Changes to the Insurance Act

Consumer Protection is a cornerstone of the Act and, at section 136.5, the new Act “ensures coverage for innocent co-insured by restricting the criminal or intentional-act exclusions such that it would not apply to an insured whose claim was triggered by the intentional acts of a co-insured.” (Committee Report, Manitoba Legislative Assembly, June 6, 2014/SED 31)

Thus, section 136.5 provides:

Recovery by innocent persons
136.5(1) If a contract contains a term or condition excluding coverage for loss or damage to property caused by a criminal or intentional act or omission of an insured or any other person, the exclusion applies only to the claim of a person

(a) whose act or omission caused the loss or damage;
(b) who abetted or colluded in the act or omission;
(c) who
(i) consented to the act or omission, and
(ii) knew or ought to have known that the act or omission would cause the loss or damage; or
(d) who is in a class prescribed by regulation.

Recovery limited to proportionate interest
136.5(2) Nothing in subsection (1) allows a person whose property is insured under the contract to recover more than the person’s proportionate interest in the lost or damaged property.

Compliance with regulations by certain persons
136.5(3) A person whose coverage under a contract would be excluded but for subsection (1) must comply with the requirements prescribed in the regulations.

Relevant Case Law:

Scott v. Wawanesa Mutual Insurance Co., [1989] 1 SCR 1445, 1989 CanLII 105 (SC)

Facts: Appellant’s home was damaged by fire that was deliberately set by their 15 year old son without their knowledge or complicity. At the time of the incident, the home was covered by a homeowner’s insurance policy where the policy contained the following exclusion:

LOSSES EXCLUDED: This policy does not insure:
(d) loss or damage caused by a criminal or wilful act or omission of the insured or of any person whose property is insured hereunder;”

The appellants filed a proof of loss, but the claim was denied by respondent insurer on the ground that the loss occurred through the “willful act” of the “insured” which falls within the meaning of the quoted provision. In the policy, the word “Insured” includes “the Named Insured” and “if the residents of his household, his spouse, the relative of either, and any person under the age of 21 in the care of an Insured”. The judge found the son’s interest was separate from that of his parents and because of this, the exclusion clause did not apply to the claim. Judgment was reversed by the Court of Appeal.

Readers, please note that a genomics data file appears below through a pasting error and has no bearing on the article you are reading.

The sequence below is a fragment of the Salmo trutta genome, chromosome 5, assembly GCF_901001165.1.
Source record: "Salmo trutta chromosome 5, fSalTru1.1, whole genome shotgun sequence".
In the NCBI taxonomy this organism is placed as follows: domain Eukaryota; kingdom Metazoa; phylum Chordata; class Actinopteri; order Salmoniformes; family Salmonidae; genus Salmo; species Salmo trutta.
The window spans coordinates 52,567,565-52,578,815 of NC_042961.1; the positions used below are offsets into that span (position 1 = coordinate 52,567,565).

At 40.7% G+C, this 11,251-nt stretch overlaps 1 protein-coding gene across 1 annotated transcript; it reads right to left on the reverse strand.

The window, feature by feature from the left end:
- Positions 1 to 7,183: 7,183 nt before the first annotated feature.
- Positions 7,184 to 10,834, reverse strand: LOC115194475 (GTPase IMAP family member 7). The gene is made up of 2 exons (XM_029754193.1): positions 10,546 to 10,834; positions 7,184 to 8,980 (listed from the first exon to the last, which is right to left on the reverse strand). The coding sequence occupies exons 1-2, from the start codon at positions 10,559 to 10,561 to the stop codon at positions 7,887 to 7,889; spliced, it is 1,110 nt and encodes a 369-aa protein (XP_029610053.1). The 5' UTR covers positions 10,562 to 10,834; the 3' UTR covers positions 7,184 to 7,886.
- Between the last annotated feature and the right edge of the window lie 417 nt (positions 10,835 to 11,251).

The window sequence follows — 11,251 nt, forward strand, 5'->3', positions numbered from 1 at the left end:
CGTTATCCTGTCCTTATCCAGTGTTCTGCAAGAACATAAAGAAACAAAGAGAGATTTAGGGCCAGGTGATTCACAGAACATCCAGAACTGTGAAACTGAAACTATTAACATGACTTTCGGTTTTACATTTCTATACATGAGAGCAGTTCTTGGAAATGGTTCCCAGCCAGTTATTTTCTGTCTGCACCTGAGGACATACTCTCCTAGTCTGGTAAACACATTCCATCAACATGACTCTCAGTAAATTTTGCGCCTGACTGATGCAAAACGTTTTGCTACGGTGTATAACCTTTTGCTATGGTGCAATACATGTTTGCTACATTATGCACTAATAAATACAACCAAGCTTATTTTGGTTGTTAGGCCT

1. Whether the exclusion from coverage caused by the wrongful act or omission of an insured applied only to the insured responsible for the act or omission or whether it applies not only to that insured but also to an innocent insured.
  2. Whether the insurer’s indemnification obligation is joint and several.

Held: The policy excludes liability of the insurer for damage caused by the criminal act or wilful acts of the insured, or his minor children living in the home. Given the facts of the case and the definition of “Insured” contained in the policy, the damages suffered by appellants were clearly excluded from coverage. Further, the insurable interest of the parents and that of the child in this case are inseparably connected and the misconduct of one was sufficient to contaminate the whole insurance policy.

Dissenting Opinion: The exclusion from coverage caused by the wrongful act or omission of an insured only applies to the insured responsible for the act or omission and does not apply to an innocent insured. Where the term “Insured” is so defined to extend to others other than the named insured, that definition should not be construed so as to restrict or limit the coverage enjoyed by the name insured. Rather, it is intended to extend coverage. In the absence of clear and precise language in the policy to the contrary, the obligation of the insurer of a fire insurance policy which covers the interest of more than one person, should be considered several as to each of them. Here, there was no clear language in the policy to the effect that the insurer considered its obligations joint. Where the language in the policy is ambiguous, the contra proferentem doctrine should be applied to construe the language in a manner favourable to the insured.


The dissenting opinion in Scott has resonated strongly with Manitoba policy makers who have now introduced changes in existing legislation that would allow the innocent insured to recover his proportionate interest provided he has not abetted, colluded or consented in the criminal act or omission that caused the damage, or that he knew or ought to have known of such act or omission. He would be able to recover provided he complies with the requirements prescribed in the regulations. These changes are aimed at addressing the apparent unfairness to the insured brought about by Scott and the decisions that followed it and, at the same time, providing safeguards against fraudulent claims against the insurer in case recovery is allowed.

The new Act, however, does not define “proportionate interest” and grappling with its precise meaning may be fertile ground for future litigation on this issue. Furthermore, the new Act refers to prescribed regulation that must be complied with by the insured before recovery is allowed. Earlier articles and commentaries on the subject suggest that Manitoba regulations may follow in the direction taken by Alberta where its regulations require that “the innocent insured must cooperate with the insurer in the investigation and loss, including submitting to an examination under oath and producing for examination all documents relating to the loss in addition to those required under the policy.” We still need to wait and see what the Manitoba regulation would look like.

Almendral v. Tan, 2017 MBQB 54